SACRAMENTO (CBS SF) — Gov. Gavin Newsom on Wednesday announced that San Francisco and other cities could soon allow in-person learning at their schools if they continue to show improvement in decreasing COVID-19 cases.

During a press conference, Newsom said that San Francisco is in a position to come off the COVID-19 watch list as soon as Thursday, which could pave the way to in-person schooling.

“It is likely that as early as tomorrow — though we’ll see as the numbers come in — that San Francisco will be added to that list [of counties coming off the monitoring list]. That is not the case today, but it looks as if they’re in a position to get off that monitoring list,” Newsom said.

San Francisco was placed on the list in mid-July as its case rate hit a state benchmark.

To be removed from the list, counties must meet state thresholds for their 14-day average case rate per 100,000 residents, 7-day average rate of positive tests, percent change in hospitalizations and availability of
ventilators and intensive care unit beds.

As of Wednesday, there were 40 counties on the state COVID-19 monitoring list. Santa Cruz County is the one other county in the greater Bay Area that has managed to get off the list.

The news came as Newsom reported that hospitalizations due to coronavirus were down 14% over two weeks across the state. The COVID-19 positivity rate is also down to 6.3% over last seven days and 6.6% over last 14 days.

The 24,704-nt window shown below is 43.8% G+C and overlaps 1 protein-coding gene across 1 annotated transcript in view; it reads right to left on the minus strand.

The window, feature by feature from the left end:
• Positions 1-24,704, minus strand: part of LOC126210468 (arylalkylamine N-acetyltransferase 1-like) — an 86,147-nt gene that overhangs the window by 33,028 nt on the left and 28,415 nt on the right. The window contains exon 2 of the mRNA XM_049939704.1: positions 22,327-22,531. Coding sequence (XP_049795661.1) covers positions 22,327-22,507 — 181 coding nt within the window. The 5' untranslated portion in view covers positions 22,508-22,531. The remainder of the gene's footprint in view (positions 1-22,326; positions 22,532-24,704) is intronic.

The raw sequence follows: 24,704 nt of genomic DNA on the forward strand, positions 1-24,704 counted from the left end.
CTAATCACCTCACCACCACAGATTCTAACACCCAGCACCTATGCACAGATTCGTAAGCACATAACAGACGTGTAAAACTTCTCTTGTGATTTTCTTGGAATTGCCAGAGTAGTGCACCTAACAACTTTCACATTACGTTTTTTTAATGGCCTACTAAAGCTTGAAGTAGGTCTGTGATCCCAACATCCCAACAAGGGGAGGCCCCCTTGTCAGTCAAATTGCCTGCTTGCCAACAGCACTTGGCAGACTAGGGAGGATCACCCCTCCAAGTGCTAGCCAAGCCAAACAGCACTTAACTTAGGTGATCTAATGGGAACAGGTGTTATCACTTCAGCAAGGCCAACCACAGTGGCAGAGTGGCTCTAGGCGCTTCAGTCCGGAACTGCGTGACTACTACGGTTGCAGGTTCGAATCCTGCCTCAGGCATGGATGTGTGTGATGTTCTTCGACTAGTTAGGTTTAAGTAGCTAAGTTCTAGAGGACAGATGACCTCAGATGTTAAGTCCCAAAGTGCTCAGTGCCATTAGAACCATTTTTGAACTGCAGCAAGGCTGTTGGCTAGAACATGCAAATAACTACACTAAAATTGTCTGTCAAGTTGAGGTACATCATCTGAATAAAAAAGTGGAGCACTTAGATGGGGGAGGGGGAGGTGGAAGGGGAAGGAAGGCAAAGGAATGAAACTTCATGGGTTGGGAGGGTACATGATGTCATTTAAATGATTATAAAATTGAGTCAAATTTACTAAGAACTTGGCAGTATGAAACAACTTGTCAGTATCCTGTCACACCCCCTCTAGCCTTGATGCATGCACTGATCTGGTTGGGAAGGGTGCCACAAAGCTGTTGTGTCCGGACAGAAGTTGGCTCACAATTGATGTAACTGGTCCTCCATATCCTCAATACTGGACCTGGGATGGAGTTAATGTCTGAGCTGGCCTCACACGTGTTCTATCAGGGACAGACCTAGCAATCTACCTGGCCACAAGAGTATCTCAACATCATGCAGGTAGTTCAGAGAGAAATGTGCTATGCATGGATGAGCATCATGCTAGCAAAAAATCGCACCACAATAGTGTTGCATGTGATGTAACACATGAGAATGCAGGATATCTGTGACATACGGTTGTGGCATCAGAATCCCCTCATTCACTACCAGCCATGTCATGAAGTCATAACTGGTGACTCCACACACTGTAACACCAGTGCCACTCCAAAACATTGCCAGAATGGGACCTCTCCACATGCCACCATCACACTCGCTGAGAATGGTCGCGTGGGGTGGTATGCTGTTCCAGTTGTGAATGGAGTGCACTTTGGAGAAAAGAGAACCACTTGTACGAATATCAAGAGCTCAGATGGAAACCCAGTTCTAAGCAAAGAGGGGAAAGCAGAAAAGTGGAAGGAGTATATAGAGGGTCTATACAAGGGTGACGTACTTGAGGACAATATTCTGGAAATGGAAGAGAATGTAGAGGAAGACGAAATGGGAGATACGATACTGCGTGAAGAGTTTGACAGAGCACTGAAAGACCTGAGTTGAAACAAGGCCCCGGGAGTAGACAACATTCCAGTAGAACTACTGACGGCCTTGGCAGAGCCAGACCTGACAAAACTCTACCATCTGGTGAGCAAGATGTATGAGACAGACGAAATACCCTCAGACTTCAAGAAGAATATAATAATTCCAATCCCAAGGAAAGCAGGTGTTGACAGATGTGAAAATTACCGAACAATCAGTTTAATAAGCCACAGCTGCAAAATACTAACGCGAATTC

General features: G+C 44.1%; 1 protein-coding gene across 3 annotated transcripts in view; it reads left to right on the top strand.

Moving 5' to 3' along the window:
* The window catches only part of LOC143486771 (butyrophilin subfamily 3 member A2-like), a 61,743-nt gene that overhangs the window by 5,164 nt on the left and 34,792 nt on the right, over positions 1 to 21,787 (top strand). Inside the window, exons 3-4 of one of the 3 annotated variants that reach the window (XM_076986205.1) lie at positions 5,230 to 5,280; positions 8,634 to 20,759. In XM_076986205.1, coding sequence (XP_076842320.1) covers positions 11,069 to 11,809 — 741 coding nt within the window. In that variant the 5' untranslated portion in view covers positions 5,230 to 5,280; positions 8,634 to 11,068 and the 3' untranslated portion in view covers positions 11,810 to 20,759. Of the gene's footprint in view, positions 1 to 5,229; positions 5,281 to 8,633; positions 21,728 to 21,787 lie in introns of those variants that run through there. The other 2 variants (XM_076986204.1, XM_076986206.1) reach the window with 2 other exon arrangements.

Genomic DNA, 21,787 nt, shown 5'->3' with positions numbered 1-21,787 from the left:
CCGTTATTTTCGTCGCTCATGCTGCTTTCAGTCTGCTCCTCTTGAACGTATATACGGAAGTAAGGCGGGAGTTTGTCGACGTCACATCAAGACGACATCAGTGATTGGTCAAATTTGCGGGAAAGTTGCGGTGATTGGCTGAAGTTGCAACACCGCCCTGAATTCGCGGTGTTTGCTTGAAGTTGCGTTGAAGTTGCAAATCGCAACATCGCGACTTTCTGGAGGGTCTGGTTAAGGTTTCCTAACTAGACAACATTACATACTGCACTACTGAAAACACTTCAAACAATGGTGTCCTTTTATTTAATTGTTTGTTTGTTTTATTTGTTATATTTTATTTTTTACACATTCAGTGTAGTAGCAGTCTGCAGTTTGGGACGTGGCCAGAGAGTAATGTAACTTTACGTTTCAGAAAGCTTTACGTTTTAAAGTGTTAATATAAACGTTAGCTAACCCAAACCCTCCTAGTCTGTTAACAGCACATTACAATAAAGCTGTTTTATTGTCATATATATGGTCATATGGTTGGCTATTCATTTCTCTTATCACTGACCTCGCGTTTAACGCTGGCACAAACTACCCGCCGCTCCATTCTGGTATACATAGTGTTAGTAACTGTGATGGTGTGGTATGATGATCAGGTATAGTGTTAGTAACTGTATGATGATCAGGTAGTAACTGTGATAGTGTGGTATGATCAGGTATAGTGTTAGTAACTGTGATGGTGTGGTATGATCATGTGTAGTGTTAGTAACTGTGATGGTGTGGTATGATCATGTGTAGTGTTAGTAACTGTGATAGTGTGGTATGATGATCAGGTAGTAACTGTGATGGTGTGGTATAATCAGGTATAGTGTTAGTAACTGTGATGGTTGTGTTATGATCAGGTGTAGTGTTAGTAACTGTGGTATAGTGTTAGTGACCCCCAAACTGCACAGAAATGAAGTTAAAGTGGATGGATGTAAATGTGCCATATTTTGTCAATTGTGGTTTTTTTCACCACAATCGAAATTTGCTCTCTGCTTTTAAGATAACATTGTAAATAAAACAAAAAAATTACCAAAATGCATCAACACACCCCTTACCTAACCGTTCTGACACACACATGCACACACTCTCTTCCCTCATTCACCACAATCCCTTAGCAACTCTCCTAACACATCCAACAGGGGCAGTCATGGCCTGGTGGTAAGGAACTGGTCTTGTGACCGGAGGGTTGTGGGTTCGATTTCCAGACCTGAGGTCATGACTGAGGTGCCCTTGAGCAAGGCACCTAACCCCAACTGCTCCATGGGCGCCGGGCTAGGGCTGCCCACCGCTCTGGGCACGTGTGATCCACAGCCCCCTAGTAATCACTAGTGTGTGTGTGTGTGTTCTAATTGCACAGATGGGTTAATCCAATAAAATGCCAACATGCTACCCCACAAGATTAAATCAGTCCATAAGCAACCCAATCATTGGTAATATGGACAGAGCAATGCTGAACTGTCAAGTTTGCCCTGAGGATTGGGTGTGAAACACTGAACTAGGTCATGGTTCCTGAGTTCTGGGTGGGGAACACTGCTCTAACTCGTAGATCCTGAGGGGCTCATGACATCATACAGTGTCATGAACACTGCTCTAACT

“This is not a permanent state. We will see a decrease in the transmissions. We are seeing a decrease in the transmission of COVID-19. And we are doing everything to prepare for what many believe will be a second wave in the fall,” Newsom said.

Newsom also noted that San Diego and Placer counties recently came off the coronavirus watchlist. They may be able to reopen schools if they stay off the list for 14 days.

Later in the press conference, a reporter from the Associated Press asked Newsom about a school in Sacramento reclassifying its teachers as daycare workers so they can be considered essential workers and reopen the school. Newsom answered that “there’s over 1,000 school districts in this state and you’re going to see different approaches. You’re going to see people testing the boundaries of some of these state orders.”

But the governor reiterated that the majority of schools in California will only re-open if they follow state guidelines and their counties are able to stay off the monitoring list for 14 days straight.

“We want to keep our kids safe, we want to keep our professionals safe, our teachers safe,” Newsom said. “We look forward to getting everyone back into that environment. And the fastest way to do that is to abide by local health officer directives, abide by the science, abide by the overwhelming evidence not just here in the United States but around the rest of the world, to do it in a safe and responsible way.”

Newsom said that state officials must also consider the background rates of infection and community spread of the virus in terms of “how impactful that is to the activities at any school sites.”